The truth about conspiracy theories

Are they simply mad, bad and dangerous?

Conspiracy theories seem to be worryingly on the rise. But what do we do when a so-called conspiracy theory turns out to be true? And why are we so dismissive of putative conspiracy theories and yet accepting of similarly unfounded scientism or psychologism, asks Matthew Dentith. 

Conspiracy theorists have a bad reputation in academia. They have been accused of subscribing to contradictory theories, promoting beliefs which have negative social consequences, overemphasising conspiracies over coincidences, being susceptible to epistemic vices, and a whole lot more. According to many scholars of conspiracy theory (whom we might call the “conspiracy theory theorists”) conspiracy theories are mad, bad, and often dangerous.

Yet curiously enough no one doubts that conspiracies—cases where two or more people act in secret towards some end—occur. Whether you are a student of Soviet Russia (the Moscow Trials), American history (Watergate), or the Middle-East (the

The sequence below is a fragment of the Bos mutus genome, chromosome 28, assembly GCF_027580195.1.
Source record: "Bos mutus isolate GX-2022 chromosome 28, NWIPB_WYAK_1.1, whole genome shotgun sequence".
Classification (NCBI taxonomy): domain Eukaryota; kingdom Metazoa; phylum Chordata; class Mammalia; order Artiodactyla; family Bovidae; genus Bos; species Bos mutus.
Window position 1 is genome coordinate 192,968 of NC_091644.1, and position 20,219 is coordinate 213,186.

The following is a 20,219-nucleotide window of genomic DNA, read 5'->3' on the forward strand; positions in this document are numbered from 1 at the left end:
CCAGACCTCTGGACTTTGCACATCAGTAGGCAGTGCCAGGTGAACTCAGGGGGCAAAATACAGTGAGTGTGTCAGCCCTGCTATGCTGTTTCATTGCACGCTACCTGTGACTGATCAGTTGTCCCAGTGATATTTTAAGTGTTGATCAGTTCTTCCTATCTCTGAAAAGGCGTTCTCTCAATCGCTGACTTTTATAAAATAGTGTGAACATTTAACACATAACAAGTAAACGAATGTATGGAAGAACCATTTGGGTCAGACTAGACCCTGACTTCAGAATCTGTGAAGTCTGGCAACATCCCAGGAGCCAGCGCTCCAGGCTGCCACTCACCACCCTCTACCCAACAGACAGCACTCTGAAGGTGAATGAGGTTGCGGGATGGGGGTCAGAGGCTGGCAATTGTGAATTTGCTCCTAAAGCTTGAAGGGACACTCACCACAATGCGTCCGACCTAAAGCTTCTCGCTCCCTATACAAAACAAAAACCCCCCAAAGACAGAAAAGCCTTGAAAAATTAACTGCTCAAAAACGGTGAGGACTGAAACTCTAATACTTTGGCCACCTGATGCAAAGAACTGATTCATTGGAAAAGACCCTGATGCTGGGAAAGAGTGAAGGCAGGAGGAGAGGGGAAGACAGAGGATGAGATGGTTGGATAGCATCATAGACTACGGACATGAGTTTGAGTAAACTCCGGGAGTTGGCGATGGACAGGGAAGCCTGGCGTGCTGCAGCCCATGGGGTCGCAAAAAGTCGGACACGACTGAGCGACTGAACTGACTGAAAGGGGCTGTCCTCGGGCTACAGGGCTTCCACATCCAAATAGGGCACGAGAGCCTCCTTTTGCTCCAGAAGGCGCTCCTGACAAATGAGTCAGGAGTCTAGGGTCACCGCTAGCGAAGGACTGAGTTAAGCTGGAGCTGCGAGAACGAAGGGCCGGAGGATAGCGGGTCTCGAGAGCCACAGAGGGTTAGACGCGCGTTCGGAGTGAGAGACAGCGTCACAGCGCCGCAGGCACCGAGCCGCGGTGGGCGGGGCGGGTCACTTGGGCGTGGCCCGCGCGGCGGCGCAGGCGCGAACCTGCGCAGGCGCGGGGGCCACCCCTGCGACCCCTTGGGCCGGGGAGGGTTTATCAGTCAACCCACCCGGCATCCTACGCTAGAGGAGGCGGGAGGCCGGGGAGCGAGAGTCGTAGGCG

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Tom Johnson 1 11 January 2021

In response to Joycelyn Campbell's comment, I'd like to point out you're incorrect in your assumption. The author did not conflate the definitions of "conspiracy" and "conspiracy theory."

The only way to come to that conclusion is if you didn't read the entire article or if you didn't understand it correctly.

Conspiracy theories are implausible but not impossible. The article is highlighting the importance of that differentiation. The author makes a valid point in that it is dangerous for the public to assume all conspiracy theories are impossible.

A quick search for "conspiracy theories that turned out to be true" proves this conclusively. Every conspiracy theory on those lists would still only be thought of as a theory if everyone falsely thought all conspiracy theories are impossible.

Joycelyn Campbell 1 September 2020

A conspiracy is not the same thing as a conspiracy theory. (You could look it up.) Conflating them contributes nothing positive to the discussion.